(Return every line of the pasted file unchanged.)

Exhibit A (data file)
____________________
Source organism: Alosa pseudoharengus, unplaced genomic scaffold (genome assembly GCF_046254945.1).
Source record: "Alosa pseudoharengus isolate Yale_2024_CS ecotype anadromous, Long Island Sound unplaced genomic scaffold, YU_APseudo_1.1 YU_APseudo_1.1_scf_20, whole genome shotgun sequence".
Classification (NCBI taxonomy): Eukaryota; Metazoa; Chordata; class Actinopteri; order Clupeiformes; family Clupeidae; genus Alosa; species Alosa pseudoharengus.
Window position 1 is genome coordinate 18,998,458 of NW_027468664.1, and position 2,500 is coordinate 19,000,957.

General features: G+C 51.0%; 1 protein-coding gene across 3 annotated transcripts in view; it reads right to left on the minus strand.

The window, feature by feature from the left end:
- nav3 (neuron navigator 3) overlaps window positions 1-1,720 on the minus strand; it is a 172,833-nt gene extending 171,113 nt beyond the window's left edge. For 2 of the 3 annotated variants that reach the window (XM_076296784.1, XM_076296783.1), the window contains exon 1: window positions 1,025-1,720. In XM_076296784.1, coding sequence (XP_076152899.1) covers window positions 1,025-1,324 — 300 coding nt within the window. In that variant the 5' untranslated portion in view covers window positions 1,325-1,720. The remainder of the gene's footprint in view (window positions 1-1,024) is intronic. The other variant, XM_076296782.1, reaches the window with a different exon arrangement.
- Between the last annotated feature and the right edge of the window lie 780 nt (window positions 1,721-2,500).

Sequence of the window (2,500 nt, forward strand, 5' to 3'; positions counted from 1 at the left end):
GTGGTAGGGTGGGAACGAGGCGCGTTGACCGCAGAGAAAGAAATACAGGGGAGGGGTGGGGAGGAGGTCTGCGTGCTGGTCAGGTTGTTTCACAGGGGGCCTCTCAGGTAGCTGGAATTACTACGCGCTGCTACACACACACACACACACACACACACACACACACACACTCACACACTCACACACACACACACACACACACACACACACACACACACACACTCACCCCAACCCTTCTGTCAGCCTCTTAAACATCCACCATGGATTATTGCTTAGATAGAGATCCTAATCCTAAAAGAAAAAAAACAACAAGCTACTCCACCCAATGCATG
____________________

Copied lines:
Source organism: Alosa pseudoharengus, unplaced genomic scaffold (genome assembly GCF_046254945.1).
Source record: "Alosa pseudoharengus isolate Yale_2024_CS ecotype anadromous, Long Island Sound unplaced genomic scaffold, YU_APseudo_1.1 YU_APseudo_1.1_scf_20, whole genome shotgun sequence".
Classification (NCBI taxonomy): Eukaryota; Metazoa; Chordata; class Actinopteri; order Clupeiformes; family Clupeidae; genus Alosa; species Alosa pseudoharengus.
Window position 1 is genome coordinate 18,998,458 of NW_027468664.1, and position 2,500 is coordinate 19,000,957.

General features: G+C 51.0%; 1 protein-coding gene across 3 annotated transcripts in view; it reads right to left on the minus strand.

The window, feature by feature from the left end:
- nav3 (neuron navigator 3) overlaps window positions 1-1,720 on the minus strand; it is a 172,833-nt gene extending 171,113 nt beyond the window's left edge. For 2 of the 3 annotated variants that reach the window (XM_076296784.1, XM_076296783.1), the window contains exon 1: window positions 1,025-1,720. In XM_076296784.1, coding sequence (XP_076152899.1) covers window positions 1,025-1,324 — 300 coding nt within the window. In that variant the 5' untranslated portion in view covers window positions 1,325-1,720. The remainder of the gene's footprint in view (window positions 1-1,024) is intronic. The other variant, XM_076296782.1, reaches the window with a different exon arrangement.
- Between the last annotated feature and the right edge of the window lie 780 nt (window positions 1,721-2,500).

Sequence of the window (2,500 nt, forward strand, 5' to 3'; positions counted from 1 at the left end):
GTGGTAGGGTGGGAACGAGGCGCGTTGACCGCAGAGAAAGAAATACAGGGGAGGGGTGGGGAGGAGGTCTGCGTGCTGGTCAGGTTGTTTCACAGGGGGCCTCTCAGGTAGCTGGAATTACTACGCGCTGCTACACACACACACACACACACACACACACACACACACACTCACACACTCACACACACACACACACACACACACACACACACACACACACACTCACCCCAACCCTTCTGTCAGCCTCTTAAACATCCACCATGGATTATTGCTTAGATAGAGATCCTAATCCTAAAAGAAAAAAAACAACAAGCTACTCCACCCAATGCATG